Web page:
Okay, so biscuit-specific questions. Does the type of flour matter? I read a thing from a southerner about how you had to get a specific flour from softer wheat —

Like double 0 flour? [No, not exactly] I use AP [all-purpose] flour for demos, because it’s just what people have in their kitchens. And you know what? They’re great with AP flour. Sometimes I switch it up with like a rye flour or whatever, but honestly, I feel like for the most tender, moist biscuits in the easiest form, AP flour is totally acceptable.

I know you’re a whiskey drinker, do you have anything that you’ve been enjoying lately?

I’ve been working with a lot of brands that I’ve worked with for years. I work with all the seven major distillery families. We’ve been doing a lot of our own blends and barrelled bottlings specifically for our whiskey bar. So we work with Angel’s Envy, Buffalo Trace… I mean, I don’t know, I’m always a big lover of Japanese whiskey… It really depends. We have a great cocktail program and I feel like every whiskey is so individual that they lend themselves to certain things.

I love a rye, but I think my go-to at home is Basil Hayden’s, because I can just like drink it neat, and it’s not like super harsh.

Anything that’s like “so hot right now,” either a blend or a specific label?

I don’t even follow those. People ask me like what are the hot trends or fads in food and beverage, but that’s a really hard question for me to answer because I try to cook and serve food and beverages that I like and am passionate about, regardless of what’s hot right now.

Recipe: Biscuits and Lobster Gravy

Some advice I remembered from the demo included:

  • Separate your lobster claws from the body before you cook, because the claws take a few minutes longer.
  • Don’t overwork your dough
  • Big chunks of butter are good.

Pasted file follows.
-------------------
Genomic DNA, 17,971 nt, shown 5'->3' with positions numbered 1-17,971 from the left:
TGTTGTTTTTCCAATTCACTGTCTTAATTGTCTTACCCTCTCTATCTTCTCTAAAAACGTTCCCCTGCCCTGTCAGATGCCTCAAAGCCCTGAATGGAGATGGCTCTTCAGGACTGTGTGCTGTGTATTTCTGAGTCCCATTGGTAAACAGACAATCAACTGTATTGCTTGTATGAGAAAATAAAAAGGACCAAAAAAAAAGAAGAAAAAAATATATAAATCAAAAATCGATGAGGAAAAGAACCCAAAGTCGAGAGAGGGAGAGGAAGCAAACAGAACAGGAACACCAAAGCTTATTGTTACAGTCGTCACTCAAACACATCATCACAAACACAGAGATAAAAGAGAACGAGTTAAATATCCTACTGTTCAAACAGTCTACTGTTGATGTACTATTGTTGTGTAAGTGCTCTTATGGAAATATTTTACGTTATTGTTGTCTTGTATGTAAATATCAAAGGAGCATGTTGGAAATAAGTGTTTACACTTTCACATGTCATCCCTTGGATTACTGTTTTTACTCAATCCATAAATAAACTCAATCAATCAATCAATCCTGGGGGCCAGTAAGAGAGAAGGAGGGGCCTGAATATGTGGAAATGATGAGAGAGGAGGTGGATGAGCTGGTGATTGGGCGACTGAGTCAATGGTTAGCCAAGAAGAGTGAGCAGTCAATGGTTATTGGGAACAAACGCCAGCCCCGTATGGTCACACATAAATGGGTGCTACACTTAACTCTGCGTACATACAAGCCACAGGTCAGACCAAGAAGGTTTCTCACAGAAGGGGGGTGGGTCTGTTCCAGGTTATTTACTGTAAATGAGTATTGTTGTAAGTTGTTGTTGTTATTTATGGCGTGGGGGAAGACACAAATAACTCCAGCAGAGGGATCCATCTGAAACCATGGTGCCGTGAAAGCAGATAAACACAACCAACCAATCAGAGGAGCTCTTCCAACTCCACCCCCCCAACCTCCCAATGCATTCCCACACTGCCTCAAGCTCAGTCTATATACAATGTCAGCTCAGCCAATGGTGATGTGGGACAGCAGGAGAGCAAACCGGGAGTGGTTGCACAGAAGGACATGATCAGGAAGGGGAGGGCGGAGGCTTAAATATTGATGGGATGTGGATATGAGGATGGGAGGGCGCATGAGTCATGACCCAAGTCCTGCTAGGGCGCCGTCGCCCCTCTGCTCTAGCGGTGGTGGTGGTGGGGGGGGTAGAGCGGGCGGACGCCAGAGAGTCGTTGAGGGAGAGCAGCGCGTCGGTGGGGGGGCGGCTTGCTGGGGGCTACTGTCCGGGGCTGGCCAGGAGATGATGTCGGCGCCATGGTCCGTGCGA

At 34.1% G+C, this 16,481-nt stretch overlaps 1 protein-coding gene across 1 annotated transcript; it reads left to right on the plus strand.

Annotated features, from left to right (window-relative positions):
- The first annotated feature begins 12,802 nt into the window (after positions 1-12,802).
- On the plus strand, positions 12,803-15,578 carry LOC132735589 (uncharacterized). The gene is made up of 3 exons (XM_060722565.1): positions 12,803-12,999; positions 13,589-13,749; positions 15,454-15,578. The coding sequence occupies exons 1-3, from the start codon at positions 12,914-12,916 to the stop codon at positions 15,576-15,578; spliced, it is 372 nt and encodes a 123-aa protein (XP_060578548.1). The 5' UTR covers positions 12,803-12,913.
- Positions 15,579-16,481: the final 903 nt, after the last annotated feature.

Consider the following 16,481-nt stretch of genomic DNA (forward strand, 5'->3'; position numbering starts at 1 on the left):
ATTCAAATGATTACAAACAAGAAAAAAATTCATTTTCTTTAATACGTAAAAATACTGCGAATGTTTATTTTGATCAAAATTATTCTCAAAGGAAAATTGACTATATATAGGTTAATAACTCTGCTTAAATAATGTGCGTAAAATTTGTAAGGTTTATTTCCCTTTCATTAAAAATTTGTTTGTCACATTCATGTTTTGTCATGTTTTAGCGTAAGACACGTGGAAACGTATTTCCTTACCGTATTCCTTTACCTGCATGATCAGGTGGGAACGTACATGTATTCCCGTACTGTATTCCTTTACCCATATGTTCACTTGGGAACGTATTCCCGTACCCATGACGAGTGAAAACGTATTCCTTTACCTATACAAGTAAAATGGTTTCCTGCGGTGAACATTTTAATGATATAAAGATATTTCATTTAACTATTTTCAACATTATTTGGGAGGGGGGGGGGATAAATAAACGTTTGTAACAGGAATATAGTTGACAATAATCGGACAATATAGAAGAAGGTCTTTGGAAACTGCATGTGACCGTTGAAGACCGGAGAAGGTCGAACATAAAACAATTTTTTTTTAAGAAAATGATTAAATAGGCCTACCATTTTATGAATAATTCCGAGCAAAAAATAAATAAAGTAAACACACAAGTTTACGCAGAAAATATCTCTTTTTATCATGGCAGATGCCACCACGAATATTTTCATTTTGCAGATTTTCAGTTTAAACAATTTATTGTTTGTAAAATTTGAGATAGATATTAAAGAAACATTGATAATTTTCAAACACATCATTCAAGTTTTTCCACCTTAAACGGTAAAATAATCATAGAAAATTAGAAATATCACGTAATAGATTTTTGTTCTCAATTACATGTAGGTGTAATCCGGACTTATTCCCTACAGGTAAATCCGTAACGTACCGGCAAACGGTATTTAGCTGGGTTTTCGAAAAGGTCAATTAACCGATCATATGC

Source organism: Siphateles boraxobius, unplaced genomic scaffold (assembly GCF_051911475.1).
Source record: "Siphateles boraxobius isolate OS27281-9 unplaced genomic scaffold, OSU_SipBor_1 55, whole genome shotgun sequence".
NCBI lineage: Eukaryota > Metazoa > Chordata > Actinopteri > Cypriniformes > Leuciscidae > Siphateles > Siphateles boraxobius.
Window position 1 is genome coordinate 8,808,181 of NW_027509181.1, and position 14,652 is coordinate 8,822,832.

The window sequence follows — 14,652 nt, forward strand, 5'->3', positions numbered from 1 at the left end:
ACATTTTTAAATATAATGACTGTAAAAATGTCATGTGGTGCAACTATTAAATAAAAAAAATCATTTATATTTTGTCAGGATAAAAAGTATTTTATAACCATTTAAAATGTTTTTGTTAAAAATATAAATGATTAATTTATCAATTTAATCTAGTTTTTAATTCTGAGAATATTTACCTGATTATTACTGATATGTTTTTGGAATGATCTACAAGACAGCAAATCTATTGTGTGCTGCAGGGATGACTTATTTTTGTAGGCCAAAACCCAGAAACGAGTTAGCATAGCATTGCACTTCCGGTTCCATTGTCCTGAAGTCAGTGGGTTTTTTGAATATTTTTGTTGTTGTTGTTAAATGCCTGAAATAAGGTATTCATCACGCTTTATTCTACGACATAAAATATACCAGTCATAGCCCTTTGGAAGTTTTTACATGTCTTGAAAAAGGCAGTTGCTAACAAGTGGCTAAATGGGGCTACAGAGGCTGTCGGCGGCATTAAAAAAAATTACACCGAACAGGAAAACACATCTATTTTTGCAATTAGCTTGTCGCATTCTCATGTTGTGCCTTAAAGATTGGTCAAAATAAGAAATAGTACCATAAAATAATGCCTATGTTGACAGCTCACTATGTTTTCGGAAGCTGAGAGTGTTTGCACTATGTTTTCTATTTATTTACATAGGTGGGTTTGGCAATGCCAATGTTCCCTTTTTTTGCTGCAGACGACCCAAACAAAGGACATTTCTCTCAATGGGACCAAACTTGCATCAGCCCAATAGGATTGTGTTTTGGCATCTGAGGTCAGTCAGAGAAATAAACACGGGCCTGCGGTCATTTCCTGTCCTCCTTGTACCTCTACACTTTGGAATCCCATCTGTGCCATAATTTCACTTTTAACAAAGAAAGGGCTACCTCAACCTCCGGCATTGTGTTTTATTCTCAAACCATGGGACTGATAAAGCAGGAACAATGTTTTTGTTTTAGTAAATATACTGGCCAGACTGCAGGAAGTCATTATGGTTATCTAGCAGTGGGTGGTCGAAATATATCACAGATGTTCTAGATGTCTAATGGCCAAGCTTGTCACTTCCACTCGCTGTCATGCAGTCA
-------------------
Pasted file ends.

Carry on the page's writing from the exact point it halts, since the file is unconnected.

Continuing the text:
• 1 and 1/3 lbs all-purpose flour
  • 1 and 1/4 oz baking powder
  • 1/2 oz salt
  • 5/8 oz sugar
  • 7 oz butter, cold and cubed
  • 1 and 1/3 cups cream, plus more if needed
  • 1 and 1/4 cups buttermilk
  • Maldon salt for sprinkling
  • Cut small biscuits with #3 cutter, 3/4ths inch thick

Combine all dry ingredients and whisk well to distribute leavening. Add cold butter chunks to bowl and smash each into the the flour with your fingers; some large chunks are okay.

Pour in cold cream and buttermilk, and gently toss to combine, never pressing the dough, it should be a shaggy dog mess.

Turn out onto a lightly floured table and gently press into a rectangle then fold once like a business letter. Re-flour the table and roll out dough to 1-inch thick.

Using a floured cutter, cut biscuits, re-flouring each time and never twisting while you cut (this compresses the edges and keeps them from rising evenly). Freeze.

Bake at 400 degrees from frozen. Brush first with cream and sprinkle with Maldon salt. Small biscuits take 8-9 minutes.

Lobster Gravy

  • 1/4 lb butter
  • 11.5 fluid oz clam juice
  • 2.5 sprigs tarragon
  • 1/2 teaspoon Old Bay seasoning
  • 1/4 gram heavy cream
  • 1/2 tablespoon all-purpose flour
  • 1 medium carrot, diced
  • 1/4 bulb fennel, diced
  • 3/4 celery stalk, diced
  • 1 large shallot, diced
  • 5 cloves peeled garlic
  • 1/4 red jalapeño, seeded and diced
  • 1/2 tablespoon tomato paste
  • 1/2 whole cooked lobster, cleaned, meat removed, diced and reserved; shells and legs reserved
  • 1/4 bottle white wine
  • 1/4 lb Dungeness crab, cooked, and cleaned

In a large saucepot, sweat all vegetables in butter until translucent. Add tomato paste and stir to combine. Add white wine and reduce until almost dry. Add 11.5 fluid oz clam juice, 1-2.5 sprigs tarragon, 2 teaspoon Old Bay, 1/4 g heavy cream, and lobster shells and legs.

Simmer over low heat for 45 min. Remove shells and legs from the mixture with a bit of the liquid and pulse them in a food processor until slightly crushed. Return contents from the food processor back into the saucepot with the remainder of the sauce and cook for another 20 minutes over low heat. Strain twice through a fine-mesh chinois.

In a stainless steel pot add 1 and 1/4 oz melted butter, 1/2 tablespoon all-purpose flour, 1/4 lb cooked and cleaned Dungeness crab, and salt.

Whisk melted butter and flour together to make a roux and cook for about five minutes, whisking often. Add the strained lobster sauce to the pot with roux and whisk until incorporated. Cook for 5 minutes on medium heat, whisking occasionally to ensure that it does not become lumpy. Season with salt.

When ready to serve, add the diced cooked lobster and 1/4 lb cleaned, cooked Dungeness crab.